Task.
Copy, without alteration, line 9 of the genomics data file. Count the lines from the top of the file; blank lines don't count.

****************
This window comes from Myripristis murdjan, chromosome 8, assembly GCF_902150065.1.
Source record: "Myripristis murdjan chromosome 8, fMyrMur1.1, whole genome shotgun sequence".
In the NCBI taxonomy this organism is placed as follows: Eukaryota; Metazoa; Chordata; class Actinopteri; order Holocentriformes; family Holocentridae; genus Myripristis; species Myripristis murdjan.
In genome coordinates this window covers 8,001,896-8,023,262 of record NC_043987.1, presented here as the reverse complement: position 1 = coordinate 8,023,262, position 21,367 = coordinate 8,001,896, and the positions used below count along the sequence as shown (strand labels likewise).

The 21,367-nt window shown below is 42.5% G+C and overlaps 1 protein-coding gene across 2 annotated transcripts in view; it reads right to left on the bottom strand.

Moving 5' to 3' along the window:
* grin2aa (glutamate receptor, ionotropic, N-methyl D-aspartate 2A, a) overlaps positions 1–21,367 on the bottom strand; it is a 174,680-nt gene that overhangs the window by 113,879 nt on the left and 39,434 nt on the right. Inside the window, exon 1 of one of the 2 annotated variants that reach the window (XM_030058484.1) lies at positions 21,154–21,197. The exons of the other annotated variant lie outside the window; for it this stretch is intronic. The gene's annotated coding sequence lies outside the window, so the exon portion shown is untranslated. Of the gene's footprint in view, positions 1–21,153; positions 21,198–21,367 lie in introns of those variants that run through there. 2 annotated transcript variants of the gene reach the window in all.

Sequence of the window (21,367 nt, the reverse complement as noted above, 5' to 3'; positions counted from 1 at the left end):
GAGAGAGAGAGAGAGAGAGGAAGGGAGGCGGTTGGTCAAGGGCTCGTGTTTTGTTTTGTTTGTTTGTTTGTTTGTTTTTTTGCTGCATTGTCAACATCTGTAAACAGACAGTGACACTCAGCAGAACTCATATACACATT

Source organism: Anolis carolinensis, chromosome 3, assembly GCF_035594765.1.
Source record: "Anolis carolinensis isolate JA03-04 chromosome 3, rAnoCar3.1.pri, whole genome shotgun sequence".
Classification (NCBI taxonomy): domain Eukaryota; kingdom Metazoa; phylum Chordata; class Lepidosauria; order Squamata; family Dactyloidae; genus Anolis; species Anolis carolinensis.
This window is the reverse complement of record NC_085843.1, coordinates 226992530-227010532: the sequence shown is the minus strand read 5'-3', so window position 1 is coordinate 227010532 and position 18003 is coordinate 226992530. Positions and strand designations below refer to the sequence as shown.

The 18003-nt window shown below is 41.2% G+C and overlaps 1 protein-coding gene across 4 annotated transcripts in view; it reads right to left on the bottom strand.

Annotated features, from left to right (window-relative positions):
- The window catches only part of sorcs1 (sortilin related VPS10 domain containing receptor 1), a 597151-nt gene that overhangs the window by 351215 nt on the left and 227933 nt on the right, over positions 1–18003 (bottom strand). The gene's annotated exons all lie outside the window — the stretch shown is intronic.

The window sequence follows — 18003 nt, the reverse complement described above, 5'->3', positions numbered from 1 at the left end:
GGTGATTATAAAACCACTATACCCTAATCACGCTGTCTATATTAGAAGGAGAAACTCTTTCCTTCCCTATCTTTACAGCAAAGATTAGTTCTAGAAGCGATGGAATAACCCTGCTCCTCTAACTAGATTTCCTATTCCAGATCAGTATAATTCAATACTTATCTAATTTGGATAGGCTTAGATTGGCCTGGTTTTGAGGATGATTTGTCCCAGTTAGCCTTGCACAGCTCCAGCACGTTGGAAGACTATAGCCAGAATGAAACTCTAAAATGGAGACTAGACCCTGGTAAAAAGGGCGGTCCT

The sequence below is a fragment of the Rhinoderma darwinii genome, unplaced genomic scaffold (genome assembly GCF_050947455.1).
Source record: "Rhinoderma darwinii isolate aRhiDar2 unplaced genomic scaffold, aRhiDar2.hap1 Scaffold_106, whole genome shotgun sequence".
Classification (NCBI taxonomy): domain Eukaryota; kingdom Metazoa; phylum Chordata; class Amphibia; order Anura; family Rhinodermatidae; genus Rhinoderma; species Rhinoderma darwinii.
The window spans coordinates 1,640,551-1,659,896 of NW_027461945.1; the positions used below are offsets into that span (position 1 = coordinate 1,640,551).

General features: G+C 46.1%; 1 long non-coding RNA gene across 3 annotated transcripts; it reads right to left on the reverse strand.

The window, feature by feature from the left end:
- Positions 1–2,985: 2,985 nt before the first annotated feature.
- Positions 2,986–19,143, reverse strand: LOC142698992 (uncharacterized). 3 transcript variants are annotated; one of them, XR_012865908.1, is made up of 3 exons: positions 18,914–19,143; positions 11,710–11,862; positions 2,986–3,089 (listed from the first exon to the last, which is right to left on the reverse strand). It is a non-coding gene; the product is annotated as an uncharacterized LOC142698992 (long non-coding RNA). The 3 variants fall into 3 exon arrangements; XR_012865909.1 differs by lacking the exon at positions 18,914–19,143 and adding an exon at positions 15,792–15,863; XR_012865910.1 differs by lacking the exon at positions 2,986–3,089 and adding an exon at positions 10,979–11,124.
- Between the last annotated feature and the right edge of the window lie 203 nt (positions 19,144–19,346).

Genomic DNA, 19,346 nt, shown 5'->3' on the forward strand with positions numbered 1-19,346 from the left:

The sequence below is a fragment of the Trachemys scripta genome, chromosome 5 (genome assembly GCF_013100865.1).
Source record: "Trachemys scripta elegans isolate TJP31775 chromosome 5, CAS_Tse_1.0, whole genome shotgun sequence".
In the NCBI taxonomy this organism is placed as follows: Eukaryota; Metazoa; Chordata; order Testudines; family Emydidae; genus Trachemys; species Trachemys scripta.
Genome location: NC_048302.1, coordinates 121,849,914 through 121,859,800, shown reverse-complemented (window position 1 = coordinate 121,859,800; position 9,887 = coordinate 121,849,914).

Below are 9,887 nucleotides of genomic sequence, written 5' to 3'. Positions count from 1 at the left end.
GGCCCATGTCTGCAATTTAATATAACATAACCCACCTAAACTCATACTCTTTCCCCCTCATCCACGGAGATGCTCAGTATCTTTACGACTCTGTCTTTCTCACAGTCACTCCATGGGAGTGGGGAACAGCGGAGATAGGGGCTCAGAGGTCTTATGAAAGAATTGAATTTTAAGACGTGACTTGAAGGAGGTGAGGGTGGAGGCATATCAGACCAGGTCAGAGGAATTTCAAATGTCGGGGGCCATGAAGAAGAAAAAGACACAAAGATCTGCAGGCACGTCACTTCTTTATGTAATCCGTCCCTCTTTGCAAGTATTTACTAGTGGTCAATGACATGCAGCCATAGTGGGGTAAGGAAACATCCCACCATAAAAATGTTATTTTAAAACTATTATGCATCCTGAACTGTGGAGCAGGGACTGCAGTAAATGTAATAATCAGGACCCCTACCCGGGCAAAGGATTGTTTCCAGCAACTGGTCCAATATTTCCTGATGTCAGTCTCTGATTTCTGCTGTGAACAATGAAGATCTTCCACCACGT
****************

GAGAGAGAGAGAGAGAGAGGAAGGGAGGCGGTTGGTCAAGGGCTCGTGTTTTGTTTTGTTTGTTTGTTTGTTTGTTTTTTTGCTGCATTGTCAACATCTGTAAACAGACAGTGACACTCAGCAGAACTCATATACACATT